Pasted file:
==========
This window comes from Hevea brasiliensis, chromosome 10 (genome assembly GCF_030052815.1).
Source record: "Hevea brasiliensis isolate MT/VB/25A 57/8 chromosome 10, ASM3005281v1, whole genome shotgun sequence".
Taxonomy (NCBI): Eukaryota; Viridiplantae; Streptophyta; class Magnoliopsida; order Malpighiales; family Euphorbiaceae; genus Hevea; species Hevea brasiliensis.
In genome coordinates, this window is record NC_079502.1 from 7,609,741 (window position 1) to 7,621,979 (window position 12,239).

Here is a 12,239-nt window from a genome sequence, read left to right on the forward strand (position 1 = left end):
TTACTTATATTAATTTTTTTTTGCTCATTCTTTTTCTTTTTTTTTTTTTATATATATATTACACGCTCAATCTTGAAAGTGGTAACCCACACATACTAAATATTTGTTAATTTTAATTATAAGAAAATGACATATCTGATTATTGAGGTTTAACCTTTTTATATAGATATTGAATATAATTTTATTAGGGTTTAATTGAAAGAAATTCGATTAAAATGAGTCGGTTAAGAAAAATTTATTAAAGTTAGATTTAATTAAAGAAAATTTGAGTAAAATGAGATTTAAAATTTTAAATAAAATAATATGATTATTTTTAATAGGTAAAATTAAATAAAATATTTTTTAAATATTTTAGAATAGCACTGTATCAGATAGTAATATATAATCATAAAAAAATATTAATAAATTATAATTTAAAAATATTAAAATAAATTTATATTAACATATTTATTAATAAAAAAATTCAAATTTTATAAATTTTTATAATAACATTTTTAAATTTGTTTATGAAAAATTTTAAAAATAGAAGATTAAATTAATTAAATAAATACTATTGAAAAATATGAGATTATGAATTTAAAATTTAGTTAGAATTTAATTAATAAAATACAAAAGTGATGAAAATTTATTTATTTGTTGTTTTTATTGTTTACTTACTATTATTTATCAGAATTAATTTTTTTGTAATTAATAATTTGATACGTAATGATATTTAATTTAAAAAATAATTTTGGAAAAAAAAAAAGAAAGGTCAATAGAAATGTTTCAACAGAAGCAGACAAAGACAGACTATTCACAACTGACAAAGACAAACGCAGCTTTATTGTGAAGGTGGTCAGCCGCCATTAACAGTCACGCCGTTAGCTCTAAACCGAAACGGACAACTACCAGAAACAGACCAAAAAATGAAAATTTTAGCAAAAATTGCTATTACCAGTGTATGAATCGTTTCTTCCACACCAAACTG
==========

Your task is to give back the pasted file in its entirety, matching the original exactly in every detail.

This window comes from Hevea brasiliensis, chromosome 10 (genome assembly GCF_030052815.1).
Source record: "Hevea brasiliensis isolate MT/VB/25A 57/8 chromosome 10, ASM3005281v1, whole genome shotgun sequence".
Taxonomy (NCBI): Eukaryota; Viridiplantae; Streptophyta; class Magnoliopsida; order Malpighiales; family Euphorbiaceae; genus Hevea; species Hevea brasiliensis.
In genome coordinates, this window is record NC_079502.1 from 7,609,741 (window position 1) to 7,621,979 (window position 12,239).

Here is a 12,239-nt window from a genome sequence, read left to right on the forward strand (position 1 = left end):
TTACTTATATTAATTTTTTTTTGCTCATTCTTTTTCTTTTTTTTTTTTTATATATATATTACACGCTCAATCTTGAAAGTGGTAACCCACACATACTAAATATTTGTTAATTTTAATTATAAGAAAATGACATATCTGATTATTGAGGTTTAACCTTTTTATATAGATATTGAATATAATTTTATTAGGGTTTAATTGAAAGAAATTCGATTAAAATGAGTCGGTTAAGAAAAATTTATTAAAGTTAGATTTAATTAAAGAAAATTTGAGTAAAATGAGATTTAAAATTTTAAATAAAATAATATGATTATTTTTAATAGGTAAAATTAAATAAAATATTTTTTAAATATTTTAGAATAGCACTGTATCAGATAGTAATATATAATCATAAAAAAATATTAATAAATTATAATTTAAAAATATTAAAATAAATTTATATTAACATATTTATTAATAAAAAAATTCAAATTTTATAAATTTTTATAATAACATTTTTAAATTTGTTTATGAAAAATTTTAAAAATAGAAGATTAAATTAATTAAATAAATACTATTGAAAAATATGAGATTATGAATTTAAAATTTAGTTAGAATTTAATTAATAAAATACAAAAGTGATGAAAATTTATTTATTTGTTGTTTTTATTGTTTACTTACTATTATTTATCAGAATTAATTTTTTTGTAATTAATAATTTGATACGTAATGATATTTAATTTAAAAAATAATTTTGGAAAAAAAAAAAGAAAGGTCAATAGAAATGTTTCAACAGAAGCAGACAAAGACAGACTATTCACAACTGACAAAGACAAACGCAGCTTTATTGTGAAGGTGGTCAGCCGCCATTAACAGTCACGCCGTTAGCTCTAAACCGAAACGGACAACTACCAGAAACAGACCAAAAAATGAAAATTTTAGCAAAAATTGCTATTACCAGTGTATGAATCGTTTCTTCCACACCAAACTG